Starring Alicia Vikander, James McAvoy
A very handsome production traversing many continents directed by Australia’s finest filmmaker, and a charismatic lead pair, can’t prevent this purported love epic from sliding into a crashing bore.
Submergence is one of those well-aimed misfires that Hollywood serves up once in abluemoon. In the narrative of catastrophic epics it ranks right up there with Richard Attenbrough’s A Bridge Too Far, Michael Cimono’s Heaven’s Gate and Guy Ritchie’s King Arthur Legend Of The Sword.
Catastrophe strikes the film’s charming couple long before the man is kidnapped by Islamic Fundamentalists in rural Africa and locked into what looks like a fairly habitable room for a low-income Mumbaikar. So okay the hideout doesn’t have a window. But we’ve been in far more suffocating places than McAvoy.This film, for example.
Long before James MacAvoy, making a big and song dance of his broken body and tattered soul, is held captive , the director Wim Wender’s vision is imprisoned by the couple’s inability to generate mutual passion. Indeed Vikander and McAvoy look more like two people trying to be politely receptive to one another’s eccentricities than the desperate lovers that the script so desperately wants them to be , while we so desperately seek an escape from the claustrophobic conflicts of two hearts that belong not just to two separate planets but also deserve to be placed in two different films.
Perhaps the very talented lead pair found itself together in the wrong film. If David Lean were alive he may have created another Ryan’s Daughter for Vikander and McAvoy.WimWinders seems bored with the idea of letting the lovers find their mutual passion. Their love making is executed with as much passionate exuberance as molar surgery.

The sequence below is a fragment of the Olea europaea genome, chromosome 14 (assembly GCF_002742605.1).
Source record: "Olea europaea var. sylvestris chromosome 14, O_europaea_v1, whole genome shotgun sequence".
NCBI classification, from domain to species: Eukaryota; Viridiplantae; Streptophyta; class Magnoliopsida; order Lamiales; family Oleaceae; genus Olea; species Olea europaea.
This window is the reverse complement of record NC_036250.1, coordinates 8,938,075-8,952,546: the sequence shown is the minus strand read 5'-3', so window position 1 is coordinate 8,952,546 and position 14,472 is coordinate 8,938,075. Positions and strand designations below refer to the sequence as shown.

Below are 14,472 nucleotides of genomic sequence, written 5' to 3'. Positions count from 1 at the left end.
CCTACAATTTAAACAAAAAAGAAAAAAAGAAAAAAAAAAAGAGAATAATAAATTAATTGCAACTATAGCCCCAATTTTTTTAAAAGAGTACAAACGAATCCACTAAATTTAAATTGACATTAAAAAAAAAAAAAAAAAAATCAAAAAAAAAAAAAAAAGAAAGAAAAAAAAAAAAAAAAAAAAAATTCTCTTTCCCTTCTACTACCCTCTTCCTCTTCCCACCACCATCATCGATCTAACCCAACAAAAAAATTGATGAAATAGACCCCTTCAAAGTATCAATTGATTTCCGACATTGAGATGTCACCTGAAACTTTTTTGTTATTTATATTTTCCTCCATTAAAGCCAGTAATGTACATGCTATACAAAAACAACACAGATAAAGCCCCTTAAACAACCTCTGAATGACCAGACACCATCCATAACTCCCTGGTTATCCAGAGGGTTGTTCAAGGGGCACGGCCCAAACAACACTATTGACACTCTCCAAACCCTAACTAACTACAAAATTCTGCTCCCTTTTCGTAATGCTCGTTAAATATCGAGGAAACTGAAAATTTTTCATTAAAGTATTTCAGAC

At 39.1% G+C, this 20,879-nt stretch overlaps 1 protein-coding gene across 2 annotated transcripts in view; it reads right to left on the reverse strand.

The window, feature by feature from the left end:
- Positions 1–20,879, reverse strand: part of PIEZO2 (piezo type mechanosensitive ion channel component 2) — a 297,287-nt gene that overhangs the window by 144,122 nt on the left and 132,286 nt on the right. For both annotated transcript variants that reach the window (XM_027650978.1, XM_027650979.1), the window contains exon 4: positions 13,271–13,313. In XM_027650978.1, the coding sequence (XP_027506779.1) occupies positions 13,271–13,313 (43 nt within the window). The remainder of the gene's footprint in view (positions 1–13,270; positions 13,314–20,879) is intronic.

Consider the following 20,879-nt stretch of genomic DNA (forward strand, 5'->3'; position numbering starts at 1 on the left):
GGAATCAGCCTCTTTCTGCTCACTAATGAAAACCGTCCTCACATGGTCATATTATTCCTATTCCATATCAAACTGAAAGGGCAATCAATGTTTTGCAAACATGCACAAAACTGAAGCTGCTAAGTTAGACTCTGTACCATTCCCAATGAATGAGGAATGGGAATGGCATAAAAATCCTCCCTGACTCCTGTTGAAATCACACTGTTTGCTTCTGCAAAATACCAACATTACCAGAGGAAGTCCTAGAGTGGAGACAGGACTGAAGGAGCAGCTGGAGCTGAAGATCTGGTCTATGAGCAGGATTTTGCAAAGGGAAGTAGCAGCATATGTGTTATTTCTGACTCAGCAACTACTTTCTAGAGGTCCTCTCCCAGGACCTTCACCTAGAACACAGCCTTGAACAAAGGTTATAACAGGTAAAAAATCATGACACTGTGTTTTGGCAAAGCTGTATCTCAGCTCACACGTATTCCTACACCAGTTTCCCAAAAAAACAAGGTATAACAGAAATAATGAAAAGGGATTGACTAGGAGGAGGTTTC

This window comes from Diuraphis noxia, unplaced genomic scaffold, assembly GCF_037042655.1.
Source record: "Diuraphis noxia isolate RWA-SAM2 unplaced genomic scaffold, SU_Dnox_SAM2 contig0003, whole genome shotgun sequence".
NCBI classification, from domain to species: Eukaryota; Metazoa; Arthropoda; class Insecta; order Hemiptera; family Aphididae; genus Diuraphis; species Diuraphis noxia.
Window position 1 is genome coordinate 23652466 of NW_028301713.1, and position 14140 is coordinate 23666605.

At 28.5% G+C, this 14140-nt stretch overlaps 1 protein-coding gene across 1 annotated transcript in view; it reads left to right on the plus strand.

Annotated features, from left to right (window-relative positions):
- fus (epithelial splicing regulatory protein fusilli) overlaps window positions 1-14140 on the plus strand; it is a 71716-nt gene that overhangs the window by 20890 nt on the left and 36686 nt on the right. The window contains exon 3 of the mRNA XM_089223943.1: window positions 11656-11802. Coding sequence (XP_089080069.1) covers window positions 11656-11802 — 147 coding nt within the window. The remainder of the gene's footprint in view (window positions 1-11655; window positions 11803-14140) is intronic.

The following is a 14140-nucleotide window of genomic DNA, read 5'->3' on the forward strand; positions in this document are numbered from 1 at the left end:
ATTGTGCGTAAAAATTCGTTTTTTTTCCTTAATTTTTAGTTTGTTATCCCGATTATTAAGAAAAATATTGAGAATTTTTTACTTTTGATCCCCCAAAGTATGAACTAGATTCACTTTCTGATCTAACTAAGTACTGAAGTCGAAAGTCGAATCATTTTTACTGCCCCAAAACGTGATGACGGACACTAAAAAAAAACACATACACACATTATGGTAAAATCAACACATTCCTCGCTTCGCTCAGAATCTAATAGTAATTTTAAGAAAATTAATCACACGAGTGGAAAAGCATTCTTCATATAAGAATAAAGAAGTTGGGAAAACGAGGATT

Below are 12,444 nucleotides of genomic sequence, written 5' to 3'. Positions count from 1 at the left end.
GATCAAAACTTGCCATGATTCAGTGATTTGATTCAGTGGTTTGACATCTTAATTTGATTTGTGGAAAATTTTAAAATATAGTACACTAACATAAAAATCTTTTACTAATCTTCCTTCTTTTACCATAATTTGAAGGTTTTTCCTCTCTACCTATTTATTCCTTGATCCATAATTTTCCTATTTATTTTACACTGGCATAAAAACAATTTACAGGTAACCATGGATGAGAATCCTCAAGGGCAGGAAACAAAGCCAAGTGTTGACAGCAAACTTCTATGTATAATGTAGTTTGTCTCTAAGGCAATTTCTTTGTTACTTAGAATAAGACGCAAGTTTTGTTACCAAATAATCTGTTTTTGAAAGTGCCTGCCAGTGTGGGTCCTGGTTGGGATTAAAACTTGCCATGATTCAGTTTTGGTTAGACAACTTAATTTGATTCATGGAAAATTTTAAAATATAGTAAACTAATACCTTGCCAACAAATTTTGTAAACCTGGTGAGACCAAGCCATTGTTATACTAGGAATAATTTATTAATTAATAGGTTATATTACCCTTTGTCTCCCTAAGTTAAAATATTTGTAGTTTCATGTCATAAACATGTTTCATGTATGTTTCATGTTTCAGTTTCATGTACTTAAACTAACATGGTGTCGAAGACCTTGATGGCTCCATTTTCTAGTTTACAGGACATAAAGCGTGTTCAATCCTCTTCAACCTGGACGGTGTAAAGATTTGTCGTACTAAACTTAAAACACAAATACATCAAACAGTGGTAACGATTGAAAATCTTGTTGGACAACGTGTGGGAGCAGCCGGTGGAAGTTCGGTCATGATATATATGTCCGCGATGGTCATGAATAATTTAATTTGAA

The camera , forever peering into cavities that generate no brio,pries into the pair’ facial profile with the reverent aloofness of a priest tiptoeing through a temple . There is just no mutual attraction between Vikander and McAvoy.Their separation moves us in no special away. By the time the question of whether they will finally be united pops it head , we are way beyond caring.
The bizarre ending suggesting a profound connection between the heroine’s oceanic explorations and the hero’s doomed destiny,only adds to the tiresome affectations of a film that forfeits real emotions for a pantomime of passion.
Not that the narrative, so in awe of its exotic locations and esoteric camera movements , ever allows us to get anywhere near the central romance. How can we care for the lovers when they don’t seem to care for one another in any real sense?
Unless you like films where the locations are used as characters to heighten the distance between the audience and the plot, Submergence is best left buried deep under the ocean where the heroine is seen to explore constantly. I hope she finds the script some day . Because Wim Wenders who once gave us a rousing interpretation of Nathaniel Hawthorne’s literary classic The Scarlett Letter, here makes a complete hash of J M Ledgard’s novel.